The 4th of July is a time where we take a break from the stress of work.
But should this be so?
Independence Day offers us the opportunity to learn and develop our customer service strategy.
Below are 4 key self-service lessons that we should take away from this year’s 4th of July celebrations.
Lesson #1 – In the Name of Our Founding Fathers, Listen to the People
Like the Founding Fathers did when they declared independence in 1776, it’s important for any business to listen to the people and give them what they want.
While many businesses nowadays provide a wide range of support tools including FAQ pages, community forums and tutorials, these tools are not always beneficial to the customer. Listening to critiques and accepting feedback from customers is vital to the success of any business. Include feedback tools into the website itself such as “Was this answer helpful?” at the end of an article, but also make it easy for customers to contact the company directly, ask questions and express concerns.
On self-service, Gartner reports:
“Over the last decade, organizations have disengaged with customers by moving to lower-cost channels such as websites, portals, interactive voice response (IVR) and other forms of self-service so that over 80% of customer service interactions now no longer involve talking to an employee.”
You may also embed a rating button at the bottom of each article to allow customers to easily give more detailed input on the quality and value of the article.
Lesson #2 – Like a Long Parade, it’s All About the Journey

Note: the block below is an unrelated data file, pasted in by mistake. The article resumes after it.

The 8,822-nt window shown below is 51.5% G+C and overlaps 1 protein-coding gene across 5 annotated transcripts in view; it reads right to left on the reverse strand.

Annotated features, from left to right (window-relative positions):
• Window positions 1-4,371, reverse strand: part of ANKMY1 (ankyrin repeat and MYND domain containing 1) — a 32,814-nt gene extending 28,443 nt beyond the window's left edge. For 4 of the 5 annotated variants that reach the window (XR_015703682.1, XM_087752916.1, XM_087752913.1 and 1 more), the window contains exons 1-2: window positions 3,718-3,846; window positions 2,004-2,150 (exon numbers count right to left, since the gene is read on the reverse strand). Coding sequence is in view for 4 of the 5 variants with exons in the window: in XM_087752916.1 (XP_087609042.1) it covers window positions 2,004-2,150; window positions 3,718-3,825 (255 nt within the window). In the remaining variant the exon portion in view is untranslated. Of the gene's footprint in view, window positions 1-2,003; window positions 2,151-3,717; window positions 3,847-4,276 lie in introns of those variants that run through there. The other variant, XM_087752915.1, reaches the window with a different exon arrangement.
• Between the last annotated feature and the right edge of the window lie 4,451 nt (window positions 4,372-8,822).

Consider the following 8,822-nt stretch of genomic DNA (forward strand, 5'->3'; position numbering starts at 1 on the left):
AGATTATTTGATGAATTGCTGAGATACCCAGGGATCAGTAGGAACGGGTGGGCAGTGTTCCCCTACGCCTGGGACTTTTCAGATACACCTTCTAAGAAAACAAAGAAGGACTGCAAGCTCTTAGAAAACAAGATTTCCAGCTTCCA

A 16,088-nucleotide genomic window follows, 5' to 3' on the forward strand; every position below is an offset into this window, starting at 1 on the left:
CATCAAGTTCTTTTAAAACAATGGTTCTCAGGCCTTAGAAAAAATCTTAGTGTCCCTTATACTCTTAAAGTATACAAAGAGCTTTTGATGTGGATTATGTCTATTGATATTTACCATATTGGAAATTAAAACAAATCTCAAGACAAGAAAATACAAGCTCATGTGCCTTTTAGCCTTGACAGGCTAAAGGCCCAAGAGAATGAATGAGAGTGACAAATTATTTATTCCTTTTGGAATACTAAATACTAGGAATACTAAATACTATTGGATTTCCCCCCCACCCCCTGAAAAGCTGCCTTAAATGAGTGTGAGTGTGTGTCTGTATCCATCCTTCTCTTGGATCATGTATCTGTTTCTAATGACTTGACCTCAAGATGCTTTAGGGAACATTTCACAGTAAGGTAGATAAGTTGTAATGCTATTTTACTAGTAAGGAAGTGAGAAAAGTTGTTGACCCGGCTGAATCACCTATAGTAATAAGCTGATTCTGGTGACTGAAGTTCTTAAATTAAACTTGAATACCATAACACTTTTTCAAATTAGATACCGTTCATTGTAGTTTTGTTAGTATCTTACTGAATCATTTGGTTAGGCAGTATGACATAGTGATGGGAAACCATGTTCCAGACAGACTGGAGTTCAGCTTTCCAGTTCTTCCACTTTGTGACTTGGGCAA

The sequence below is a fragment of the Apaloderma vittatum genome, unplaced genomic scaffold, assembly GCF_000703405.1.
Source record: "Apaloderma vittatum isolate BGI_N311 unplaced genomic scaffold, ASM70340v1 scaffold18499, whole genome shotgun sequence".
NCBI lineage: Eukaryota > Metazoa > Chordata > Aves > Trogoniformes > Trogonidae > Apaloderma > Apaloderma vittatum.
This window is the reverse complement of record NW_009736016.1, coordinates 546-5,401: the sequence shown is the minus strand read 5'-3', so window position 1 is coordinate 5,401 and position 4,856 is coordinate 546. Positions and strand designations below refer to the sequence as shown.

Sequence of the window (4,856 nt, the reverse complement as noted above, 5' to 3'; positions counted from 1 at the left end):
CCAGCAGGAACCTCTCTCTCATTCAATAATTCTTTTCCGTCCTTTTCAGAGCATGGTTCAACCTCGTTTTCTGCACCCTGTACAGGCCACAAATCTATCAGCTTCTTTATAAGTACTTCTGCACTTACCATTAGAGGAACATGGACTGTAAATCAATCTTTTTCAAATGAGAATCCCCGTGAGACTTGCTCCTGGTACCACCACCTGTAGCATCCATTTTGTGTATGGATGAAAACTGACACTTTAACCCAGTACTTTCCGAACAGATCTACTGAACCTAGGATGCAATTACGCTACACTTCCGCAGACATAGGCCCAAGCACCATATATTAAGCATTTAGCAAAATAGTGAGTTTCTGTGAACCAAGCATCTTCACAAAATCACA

While the desired end result may be apparent, it’s important to keep the customer’s journey in mind when designing a self-service experience.
The knowledge base content and the layout of an online support center should be optimized for the customer’s journey and experience. Envision the pathway the customer would take through self-service and what tools and articles would be helpful to allow them to achieve their ultimate goal.
Gartner analyst Gene Alvarez writes that, “within Web customer service (WCS), the knowledge database needs to be well-structured to allow at least an 85% relevance of responses to questions asked. Organizations that successfully exploit this self-service option have their knowledge databases supported by dedicated knowledge workers who constantly update and fine-tune the knowledge engine to allow an increasingly accurate level of responses.”
Always think from the customer’s point of view and ensure that the product is clear enough for all customers to understand.
Lesson #3 – Just like fireworks, Stand Out Among the Stars
On July 4th, millions of Americans gather outside to observe some amazing fireworks displays.
A visually appealing online platform will draw in consumers, by conveying that the site is simple, professional and user-friendly.
Ensure that all information is presented clearly and easy to understand. When designing a website, use pictures and videos whenever possible to facilitate self-support; do not truncate search results and ensure no forum questions are left unanswered. The brand should have a strong presence in the design of the website, and the site itself should be unique and distinct. Review your site regularly as customer needs change and ensure you are staying up-to-date.
Lesson 4 — Celebrate independence by allowing customers online self-service
According to desk.com, 72 percent of customers prefer self-service to resolve support issues.
On July 4th most business offices shut down to allow employees to partake in the festivities, however, that doesn’t mean customers won’t be using your services or making purchases. Allow customers to celebrate their independence by making self-service tools user-friendly and easily accessible.
Promote self-service when the business is closed and offer a discount for those who do opt to use self-service. Provide real-time feedback on self-service actions, personalizing whenever possible.